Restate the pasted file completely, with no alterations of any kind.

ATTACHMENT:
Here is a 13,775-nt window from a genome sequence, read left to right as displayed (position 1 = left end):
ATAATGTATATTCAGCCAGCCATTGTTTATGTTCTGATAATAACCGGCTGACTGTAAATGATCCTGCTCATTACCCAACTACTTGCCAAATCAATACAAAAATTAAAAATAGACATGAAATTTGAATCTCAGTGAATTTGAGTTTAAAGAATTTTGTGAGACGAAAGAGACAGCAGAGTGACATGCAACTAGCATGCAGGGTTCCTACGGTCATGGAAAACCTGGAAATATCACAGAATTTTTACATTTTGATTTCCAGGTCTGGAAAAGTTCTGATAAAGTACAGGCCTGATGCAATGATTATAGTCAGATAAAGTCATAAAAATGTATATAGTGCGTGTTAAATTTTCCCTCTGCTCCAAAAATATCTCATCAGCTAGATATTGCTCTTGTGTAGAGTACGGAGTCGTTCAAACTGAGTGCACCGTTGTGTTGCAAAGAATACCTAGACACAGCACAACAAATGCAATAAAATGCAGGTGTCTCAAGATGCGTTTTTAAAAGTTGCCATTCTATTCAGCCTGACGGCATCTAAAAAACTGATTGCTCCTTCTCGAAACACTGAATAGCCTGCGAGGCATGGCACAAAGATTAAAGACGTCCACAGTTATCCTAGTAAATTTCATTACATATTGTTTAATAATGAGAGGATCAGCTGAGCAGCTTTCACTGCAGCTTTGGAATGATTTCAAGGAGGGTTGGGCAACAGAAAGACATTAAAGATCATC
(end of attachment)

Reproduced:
Here is a 13,775-nt window from a genome sequence, read left to right as displayed (position 1 = left end):
ATAATGTATATTCAGCCAGCCATTGTTTATGTTCTGATAATAACCGGCTGACTGTAAATGATCCTGCTCATTACCCAACTACTTGCCAAATCAATACAAAAATTAAAAATAGACATGAAATTTGAATCTCAGTGAATTTGAGTTTAAAGAATTTTGTGAGACGAAAGAGACAGCAGAGTGACATGCAACTAGCATGCAGGGTTCCTACGGTCATGGAAAACCTGGAAATATCACAGAATTTTTACATTTTGATTTCCAGGTCTGGAAAAGTTCTGATAAAGTACAGGCCTGATGCAATGATTATAGTCAGATAAAGTCATAAAAATGTATATAGTGCGTGTTAAATTTTCCCTCTGCTCCAAAAATATCTCATCAGCTAGATATTGCTCTTGTGTAGAGTACGGAGTCGTTCAAACTGAGTGCACCGTTGTGTTGCAAAGAATACCTAGACACAGCACAACAAATGCAATAAAATGCAGGTGTCTCAAGATGCGTTTTTAAAAGTTGCCATTCTATTCAGCCTGACGGCATCTAAAAAACTGATTGCTCCTTCTCGAAACACTGAATAGCCTGCGAGGCATGGCACAAAGATTAAAGACGTCCACAGTTATCCTAGTAAATTTCATTACATATTGTTTAATAATGAGAGGATCAGCTGAGCAGCTTTCACTGCAGCTTTGGAATGATTTCAAGGAGGGTTGGGCAACAGAAAGACATTAAAGATCATC